Thursday, May 1, 2014

End of Life Care: The Conversation Project

Time and time again, I talk to caregivers who have reached that critical point in their sandwiched lives -- they have suddenly realized that they need to do something to help mom or dad because of an illness or diagnosis.

And, time and time again, I ask if they've had "the conversation" with the parent. Do they know their wishes for health care treatments? Do they understand the finances, where the money is (or isn't?) Are they worried about their parent living at home with no supervision? Will the parent willing go to assisted living or do they want to stay at home for as long as possible? Which of the adult children do they trust? And the list goes on.

Many times, "the conversation" hasn't happened and the adult caregiver is stymied as to how to proceed.

Enter the Conversation Project.  Here's what they say:
"The Conversation Project is dedicated to helping people talk about their wishes for end-of-life care. Too many people are dying in a way they wouldn’t choose, and too many of their loved ones are left feeling bereaved, guilty, and uncertain. It’s time to transform our culture so we shift from not talking about dying to talking about it. It’s time to share the way we want to live at the end of our lives. And it’s time to communicate about the kind of care we want and don’t want for ourselves. We believe that the place for this to begin is at the kitchen table—not in the intensive care unit—with the people we love, before it’s too late. Together we can make these difficult conversations easier. We can make sure that our own wishes and those of our loved ones are expressed and respected."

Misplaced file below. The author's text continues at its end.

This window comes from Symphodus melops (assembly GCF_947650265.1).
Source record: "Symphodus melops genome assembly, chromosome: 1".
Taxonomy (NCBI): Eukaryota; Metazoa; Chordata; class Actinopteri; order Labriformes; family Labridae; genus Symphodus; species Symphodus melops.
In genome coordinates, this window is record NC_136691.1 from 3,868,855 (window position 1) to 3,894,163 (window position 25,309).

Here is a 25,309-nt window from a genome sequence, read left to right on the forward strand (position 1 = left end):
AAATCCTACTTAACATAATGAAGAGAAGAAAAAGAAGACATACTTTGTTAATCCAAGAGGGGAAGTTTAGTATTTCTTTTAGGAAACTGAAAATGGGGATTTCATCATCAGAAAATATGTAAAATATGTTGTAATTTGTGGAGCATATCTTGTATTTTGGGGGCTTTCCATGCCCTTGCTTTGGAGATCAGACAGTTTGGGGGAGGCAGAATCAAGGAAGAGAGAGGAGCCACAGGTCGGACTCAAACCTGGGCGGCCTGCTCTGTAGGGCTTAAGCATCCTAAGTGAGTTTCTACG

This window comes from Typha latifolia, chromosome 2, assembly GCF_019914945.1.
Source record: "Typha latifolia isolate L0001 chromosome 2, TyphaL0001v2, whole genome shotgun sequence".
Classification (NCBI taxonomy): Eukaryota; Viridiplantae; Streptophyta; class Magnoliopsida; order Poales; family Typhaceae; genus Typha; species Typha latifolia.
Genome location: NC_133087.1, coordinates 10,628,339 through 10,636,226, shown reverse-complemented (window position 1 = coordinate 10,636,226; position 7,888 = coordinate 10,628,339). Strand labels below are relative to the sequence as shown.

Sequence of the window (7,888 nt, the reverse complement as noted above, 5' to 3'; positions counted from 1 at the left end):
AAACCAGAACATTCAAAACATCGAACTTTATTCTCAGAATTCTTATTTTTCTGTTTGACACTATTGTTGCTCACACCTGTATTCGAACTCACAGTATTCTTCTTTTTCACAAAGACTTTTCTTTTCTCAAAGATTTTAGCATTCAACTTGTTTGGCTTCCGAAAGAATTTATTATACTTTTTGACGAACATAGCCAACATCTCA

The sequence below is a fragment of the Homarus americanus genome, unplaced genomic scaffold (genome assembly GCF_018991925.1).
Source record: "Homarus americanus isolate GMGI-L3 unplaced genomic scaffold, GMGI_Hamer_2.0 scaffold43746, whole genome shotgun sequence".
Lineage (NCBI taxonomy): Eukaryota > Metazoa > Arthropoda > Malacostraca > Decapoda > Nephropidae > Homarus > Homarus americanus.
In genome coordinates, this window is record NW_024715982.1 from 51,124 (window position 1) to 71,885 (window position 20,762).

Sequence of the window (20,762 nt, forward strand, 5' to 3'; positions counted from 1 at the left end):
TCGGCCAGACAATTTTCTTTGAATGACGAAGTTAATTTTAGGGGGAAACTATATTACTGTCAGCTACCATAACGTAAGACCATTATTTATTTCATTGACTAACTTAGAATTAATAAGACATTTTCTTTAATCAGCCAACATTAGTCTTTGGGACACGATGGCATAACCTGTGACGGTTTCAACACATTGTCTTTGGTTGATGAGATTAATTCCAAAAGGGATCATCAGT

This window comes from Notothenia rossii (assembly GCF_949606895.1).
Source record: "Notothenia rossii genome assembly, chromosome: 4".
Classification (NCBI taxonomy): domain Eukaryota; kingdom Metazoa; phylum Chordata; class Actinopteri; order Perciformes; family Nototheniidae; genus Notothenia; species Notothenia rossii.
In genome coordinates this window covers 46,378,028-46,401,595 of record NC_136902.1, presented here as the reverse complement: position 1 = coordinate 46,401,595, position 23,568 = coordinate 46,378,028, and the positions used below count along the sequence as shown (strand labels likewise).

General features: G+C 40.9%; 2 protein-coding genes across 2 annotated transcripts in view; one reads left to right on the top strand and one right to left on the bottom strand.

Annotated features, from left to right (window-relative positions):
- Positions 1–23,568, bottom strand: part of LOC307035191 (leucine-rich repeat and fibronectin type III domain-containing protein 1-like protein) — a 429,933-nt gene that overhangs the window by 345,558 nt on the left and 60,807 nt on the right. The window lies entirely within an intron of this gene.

These folks have put together a great downloadable starter kit that helps guide a productive conversation about wishes (which is appropriate for end-of-life as well as serious illness.)

Depression rates plummet if you've had this conversation.  Dianne Sawyer calls it "estate planning for the heart," in this clip about the guide.

ABC US News | ABC Business News

You can also download a CDC resource guide to help with advanced directive planning. [Everyone 18 and over needs an advanced directive... HIPPA rules and all.]

Start the conversation for yourself, your clients and your family. You will be glad you did.